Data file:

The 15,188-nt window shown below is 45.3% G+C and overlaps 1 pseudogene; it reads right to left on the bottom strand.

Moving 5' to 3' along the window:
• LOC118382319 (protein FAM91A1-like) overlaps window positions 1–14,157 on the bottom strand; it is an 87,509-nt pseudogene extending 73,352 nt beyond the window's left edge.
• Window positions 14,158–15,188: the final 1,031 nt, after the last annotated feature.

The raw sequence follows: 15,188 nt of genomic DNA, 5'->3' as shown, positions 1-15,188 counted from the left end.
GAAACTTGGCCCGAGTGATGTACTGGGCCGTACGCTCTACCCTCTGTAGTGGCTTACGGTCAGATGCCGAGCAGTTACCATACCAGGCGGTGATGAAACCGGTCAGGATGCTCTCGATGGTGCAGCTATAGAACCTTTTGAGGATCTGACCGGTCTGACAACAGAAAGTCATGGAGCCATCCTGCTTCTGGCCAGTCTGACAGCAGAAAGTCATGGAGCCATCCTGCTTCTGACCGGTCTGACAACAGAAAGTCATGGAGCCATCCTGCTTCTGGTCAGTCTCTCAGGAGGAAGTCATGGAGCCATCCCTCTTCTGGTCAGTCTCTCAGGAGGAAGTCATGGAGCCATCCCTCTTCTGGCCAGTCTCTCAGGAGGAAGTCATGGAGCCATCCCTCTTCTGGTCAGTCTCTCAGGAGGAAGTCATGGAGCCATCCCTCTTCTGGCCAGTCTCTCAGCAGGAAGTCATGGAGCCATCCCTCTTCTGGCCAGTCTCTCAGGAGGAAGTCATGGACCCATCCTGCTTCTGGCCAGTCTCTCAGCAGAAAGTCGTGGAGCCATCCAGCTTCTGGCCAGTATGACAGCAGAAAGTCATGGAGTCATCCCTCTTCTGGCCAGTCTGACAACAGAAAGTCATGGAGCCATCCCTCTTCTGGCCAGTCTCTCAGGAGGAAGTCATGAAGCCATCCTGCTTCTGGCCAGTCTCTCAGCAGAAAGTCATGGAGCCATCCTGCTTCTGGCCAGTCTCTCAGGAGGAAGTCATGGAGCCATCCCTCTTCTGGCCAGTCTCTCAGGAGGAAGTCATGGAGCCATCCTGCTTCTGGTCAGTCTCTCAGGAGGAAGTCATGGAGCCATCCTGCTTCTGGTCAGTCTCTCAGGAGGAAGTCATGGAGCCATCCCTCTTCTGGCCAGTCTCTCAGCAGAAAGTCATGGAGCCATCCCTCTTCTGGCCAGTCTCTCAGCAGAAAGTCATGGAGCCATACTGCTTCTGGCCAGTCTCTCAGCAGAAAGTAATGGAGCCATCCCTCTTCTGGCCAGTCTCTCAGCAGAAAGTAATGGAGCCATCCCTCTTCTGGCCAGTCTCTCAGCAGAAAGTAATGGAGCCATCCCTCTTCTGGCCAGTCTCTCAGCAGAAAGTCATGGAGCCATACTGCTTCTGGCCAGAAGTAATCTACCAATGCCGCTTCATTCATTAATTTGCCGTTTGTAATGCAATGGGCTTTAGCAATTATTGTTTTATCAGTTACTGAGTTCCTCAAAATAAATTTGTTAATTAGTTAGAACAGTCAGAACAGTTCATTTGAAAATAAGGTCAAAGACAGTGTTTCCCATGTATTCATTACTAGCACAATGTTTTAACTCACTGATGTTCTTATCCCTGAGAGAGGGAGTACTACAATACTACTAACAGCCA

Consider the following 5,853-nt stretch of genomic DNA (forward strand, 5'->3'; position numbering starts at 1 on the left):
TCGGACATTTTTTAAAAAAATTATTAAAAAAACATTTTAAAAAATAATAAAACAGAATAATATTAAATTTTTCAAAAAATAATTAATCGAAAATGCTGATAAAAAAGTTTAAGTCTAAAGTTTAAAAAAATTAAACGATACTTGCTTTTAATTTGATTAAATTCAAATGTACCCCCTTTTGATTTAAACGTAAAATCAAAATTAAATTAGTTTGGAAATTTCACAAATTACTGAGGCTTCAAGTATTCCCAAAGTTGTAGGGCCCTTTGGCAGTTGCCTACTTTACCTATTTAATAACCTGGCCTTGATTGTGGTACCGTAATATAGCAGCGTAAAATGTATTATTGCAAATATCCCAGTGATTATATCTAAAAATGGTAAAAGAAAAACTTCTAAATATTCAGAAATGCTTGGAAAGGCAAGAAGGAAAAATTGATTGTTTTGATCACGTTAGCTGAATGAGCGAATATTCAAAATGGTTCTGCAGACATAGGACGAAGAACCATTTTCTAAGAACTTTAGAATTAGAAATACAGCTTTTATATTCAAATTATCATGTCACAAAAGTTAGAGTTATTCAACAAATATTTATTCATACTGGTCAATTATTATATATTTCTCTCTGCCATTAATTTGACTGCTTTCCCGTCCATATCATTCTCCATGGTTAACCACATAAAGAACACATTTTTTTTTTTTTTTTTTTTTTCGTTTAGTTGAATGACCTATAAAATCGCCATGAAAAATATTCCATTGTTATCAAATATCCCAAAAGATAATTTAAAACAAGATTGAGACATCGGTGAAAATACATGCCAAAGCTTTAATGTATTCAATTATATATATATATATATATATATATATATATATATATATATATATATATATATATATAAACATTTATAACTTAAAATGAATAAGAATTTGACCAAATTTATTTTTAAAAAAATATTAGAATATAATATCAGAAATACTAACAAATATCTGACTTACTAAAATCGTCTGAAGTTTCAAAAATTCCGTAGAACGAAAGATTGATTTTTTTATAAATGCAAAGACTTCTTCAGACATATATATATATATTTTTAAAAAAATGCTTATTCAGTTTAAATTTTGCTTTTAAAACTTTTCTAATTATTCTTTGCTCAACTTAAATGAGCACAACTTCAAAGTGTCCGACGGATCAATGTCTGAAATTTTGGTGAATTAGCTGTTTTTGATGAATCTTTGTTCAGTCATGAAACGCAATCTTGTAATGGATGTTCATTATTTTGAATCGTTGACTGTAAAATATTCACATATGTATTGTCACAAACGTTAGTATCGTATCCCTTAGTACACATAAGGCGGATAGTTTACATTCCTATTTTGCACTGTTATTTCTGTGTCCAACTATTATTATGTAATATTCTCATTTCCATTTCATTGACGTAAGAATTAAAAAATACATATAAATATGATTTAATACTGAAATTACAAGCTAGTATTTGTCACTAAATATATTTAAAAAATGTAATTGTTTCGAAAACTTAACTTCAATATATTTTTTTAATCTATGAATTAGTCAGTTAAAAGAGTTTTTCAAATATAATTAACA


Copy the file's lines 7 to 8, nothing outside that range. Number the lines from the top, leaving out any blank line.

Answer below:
Consider the following 5,853-nt stretch of genomic DNA (forward strand, 5'->3'; position numbering starts at 1 on the left):
TCGGACATTTTTTAAAAAAATTATTAAAAAAACATTTTAAAAAATAATAAAACAGAATAATATTAAATTTTTCAAAAAATAATTAATCGAAAATGCTGATAAAAAAGTTTAAGTCTAAAGTTTAAAAAAATTAAACGATACTTGCTTTTAATTTGATTAAATTCAAATGTACCCCCTTTTGATTTAAACGTAAAATCAAAATTAAATTAGTTTGGAAATTTCACAAATTACTGAGGCTTCAAGTATTCCCAAAGTTGTAGGGCCCTTTGGCAGTTGCCTACTTTACCTATTTAATAACCTGGCCTTGATTGTGGTACCGTAATATAGCAGCGTAAAATGTATTATTGCAAATATCCCAGTGATTATATCTAAAAATGGTAAAAGAAAAACTTCTAAATATTCAGAAATGCTTGGAAAGGCAAGAAGGAAAAATTGATTGTTTTGATCACGTTAGCTGAATGAGCGAATATTCAAAATGGTTCTGCAGACATAGGACGAAGAACCATTTTCTAAGAACTTTAGAATTAGAAATACAGCTTTTATATTCAAATTATCATGTCACAAAAGTTAGAGTTATTCAACAAATATTTATTCATACTGGTCAATTATTATATATTTCTCTCTGCCATTAATTTGACTGCTTTCCCGTCCATATCATTCTCCATGGTTAACCACATAAAGAACACATTTTTTTTTTTTTTTTTTTTTTCGTTTAGTTGAATGACCTATAAAATCGCCATGAAAAATATTCCATTGTTATCAAATATCCCAAAAGATAATTTAAAACAAGATTGAGACATCGGTGAAAATACATGCCAAAGCTTTAATGTATTCAATTATATATATATATATATATATATATATATATATATATATATATATATATATATATATAAACATTTATAACTTAAAATGAATAAGAATTTGACCAAATTTATTTTTAAAAAAATATTAGAATATAATATCAGAAATACTAACAAATATCTGACTTACTAAAATCGTCTGAAGTTTCAAAAATTCCGTAGAACGAAAGATTGATTTTTTTATAAATGCAAAGACTTCTTCAGACATATATATATATATTTTTAAAAAAATGCTTATTCAGTTTAAATTTTGCTTTTAAAACTTTTCTAATTATTCTTTGCTCAACTTAAATGAGCACAACTTCAAAGTGTCCGACGGATCAATGTCTGAAATTTTGGTGAATTAGCTGTTTTTGATGAATCTTTGTTCAGTCATGAAACGCAATCTTGTAATGGATGTTCATTATTTTGAATCGTTGACTGTAAAATATTCACATATGTATTGTCACAAACGTTAGTATCGTATCCCTTAGTACACATAAGGCGGATAGTTTACATTCCTATTTTGCACTGTTATTTCTGTGTCCAACTATTATTATGTAATATTCTCATTTCCATTTCATTGACGTAAGAATTAAAAAATACATATAAATATGATTTAATACTGAAATTACAAGCTAGTATTTGTCACTAAATATATTTAAAAAATGTAATTGTTTCGAAAACTTAACTTCAATATATTTTTTTAATCTATGAATTAGTCAGTTAAAAGAGTTTTTCAAATATAATTAACA